Author(s): P. Thulasi1, Ramaraju H. E2, Bharathi K. R3, Rebecca Ratnam4
INTRODUCTION: Acute inversion of uterus is a rare but life-threatening complication of the third stage of the labour. The incidence varies widely between 1 in 2000 to 1 in 50,000 deliveries, largely dependent upon the standard of care of third stage of labour. It has been known as early as 2500 B.C as stated in a historical review by Das (1940). This says that there are passages in Ayurvedic literature (2500-600 B.C) which suggests that inversion was known to Hindus. It was Hippocrates (460-370 B.C) who is first credited to have recognized an inverted uterus.1
CASE REPORT: 25 years old P3L3 was referred from periphery with a h/o delivering a live male baby of 3.4Kg at 11pm on 30.03.2014 at a local hospital, where she collapsed due to heavy bleeding and sent to a CHC, from there she had been referred to us at P K Das Institute of Medical Sciences with the h/o Post-partum haemorrhage and mass per vaginum. When the case was first seen at the labour room she was in shock with B.P 90/60 mm of Hg and PR= 114beats/ min. Pallor ++, per abdomen finding revealed no palpable uterus. Per vaginal examination showed a boggy mass protruding in to the vagina seen at the introitus. Hence the diagnosis of acute inversion of uterus complete variety was made.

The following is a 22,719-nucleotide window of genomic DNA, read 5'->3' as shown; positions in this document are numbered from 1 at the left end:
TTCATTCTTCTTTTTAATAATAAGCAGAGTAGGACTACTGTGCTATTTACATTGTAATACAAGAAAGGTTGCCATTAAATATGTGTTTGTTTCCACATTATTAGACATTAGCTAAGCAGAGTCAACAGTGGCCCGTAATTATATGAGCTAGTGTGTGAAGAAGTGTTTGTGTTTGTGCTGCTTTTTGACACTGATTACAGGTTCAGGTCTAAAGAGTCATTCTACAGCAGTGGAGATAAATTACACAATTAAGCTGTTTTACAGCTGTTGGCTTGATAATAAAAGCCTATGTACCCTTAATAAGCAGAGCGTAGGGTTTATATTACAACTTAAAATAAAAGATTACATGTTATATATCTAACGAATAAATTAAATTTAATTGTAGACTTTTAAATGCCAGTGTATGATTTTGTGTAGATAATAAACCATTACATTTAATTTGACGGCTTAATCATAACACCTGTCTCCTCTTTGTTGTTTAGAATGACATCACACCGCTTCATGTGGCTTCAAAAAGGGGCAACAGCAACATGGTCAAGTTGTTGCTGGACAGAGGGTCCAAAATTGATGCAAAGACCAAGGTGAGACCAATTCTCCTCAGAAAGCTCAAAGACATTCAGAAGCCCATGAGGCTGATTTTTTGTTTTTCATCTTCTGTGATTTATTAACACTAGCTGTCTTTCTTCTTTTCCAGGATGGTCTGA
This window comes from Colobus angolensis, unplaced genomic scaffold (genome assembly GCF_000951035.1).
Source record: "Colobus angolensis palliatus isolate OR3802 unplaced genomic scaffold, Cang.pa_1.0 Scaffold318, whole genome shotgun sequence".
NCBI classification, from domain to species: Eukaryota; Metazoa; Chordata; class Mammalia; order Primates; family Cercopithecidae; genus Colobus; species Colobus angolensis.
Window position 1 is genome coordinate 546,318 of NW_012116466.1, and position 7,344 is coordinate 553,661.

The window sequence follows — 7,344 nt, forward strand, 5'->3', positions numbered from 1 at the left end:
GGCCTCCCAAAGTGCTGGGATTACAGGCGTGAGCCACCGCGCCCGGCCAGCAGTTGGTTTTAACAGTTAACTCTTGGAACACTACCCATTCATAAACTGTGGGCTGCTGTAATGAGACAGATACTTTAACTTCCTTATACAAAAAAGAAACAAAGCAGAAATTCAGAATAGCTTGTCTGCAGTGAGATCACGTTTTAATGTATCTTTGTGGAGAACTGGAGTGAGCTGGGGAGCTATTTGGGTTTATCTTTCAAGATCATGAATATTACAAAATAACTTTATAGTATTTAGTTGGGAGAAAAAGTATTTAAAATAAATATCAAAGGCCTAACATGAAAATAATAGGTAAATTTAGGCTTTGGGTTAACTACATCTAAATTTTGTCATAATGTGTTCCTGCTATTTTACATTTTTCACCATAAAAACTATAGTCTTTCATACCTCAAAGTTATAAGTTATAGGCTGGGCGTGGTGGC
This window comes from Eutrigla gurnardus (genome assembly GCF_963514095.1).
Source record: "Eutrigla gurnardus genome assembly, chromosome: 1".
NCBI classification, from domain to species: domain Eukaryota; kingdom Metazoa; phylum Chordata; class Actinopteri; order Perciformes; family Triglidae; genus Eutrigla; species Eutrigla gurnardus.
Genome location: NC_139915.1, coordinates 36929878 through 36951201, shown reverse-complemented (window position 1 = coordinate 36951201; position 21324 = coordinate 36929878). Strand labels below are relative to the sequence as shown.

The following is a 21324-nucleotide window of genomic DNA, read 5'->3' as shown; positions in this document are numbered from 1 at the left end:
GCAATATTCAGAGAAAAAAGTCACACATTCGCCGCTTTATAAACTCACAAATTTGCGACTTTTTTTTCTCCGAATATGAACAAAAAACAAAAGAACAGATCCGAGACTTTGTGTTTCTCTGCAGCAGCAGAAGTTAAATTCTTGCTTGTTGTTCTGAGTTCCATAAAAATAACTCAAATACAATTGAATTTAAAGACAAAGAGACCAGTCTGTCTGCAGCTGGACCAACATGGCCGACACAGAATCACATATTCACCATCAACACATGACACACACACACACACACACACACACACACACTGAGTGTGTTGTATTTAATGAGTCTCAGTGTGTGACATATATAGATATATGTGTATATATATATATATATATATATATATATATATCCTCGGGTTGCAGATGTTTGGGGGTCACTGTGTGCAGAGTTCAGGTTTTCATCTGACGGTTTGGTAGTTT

Wide bore cannulae inserted and patient was resuscitated with crystalloids and colloids and cross matched blood was obtained and started transfusion. Meanwhile attempts were made to reposition the uterus by manual and hydrostatic (O Sullivan method) but efforts failed due to the tight constriction ring of cervix over the prolapsed uterine fundus. Hence we resorted to abdominal method under General Anaesthesia. Laparotomy was done classical flower vase appearance of inversion i.e. fundus along with the infundibula-pelvic, round ligaments and ovaries were pulled in to the crater of inversion. Haultains method – incision given on the posterior aspect of the constriction ring followed by withdrawal of the fundus using Allis forceps as gentle stepwise manner done. Later the incision which is vertical was sutured. Post-operatively she received 2 pints of packed cells and other routine post –operative care and she was discharged on 7th POD with uneventful recovery.
DISCUSSION: A classical portrayal of inversion of uterus is given by Giffard, William (d. 1731). Cases in midwifery. Edited by Edward Hody (1698?-1759). London: B. Motte and T. Wotton, 1734.
The child was born about an hour before I came, and the midwife in attempting to bring away the placenta, had inverted the uterus; for upon examination, I found the whole body of the uterus with the placenta, adhering to the fundus, hanging out beyond the labia; there was a great profusion of blood, and the women was dead before I came... This case should be a caution to all practitioners how they attempt to bring away the placenta, and not to pull the string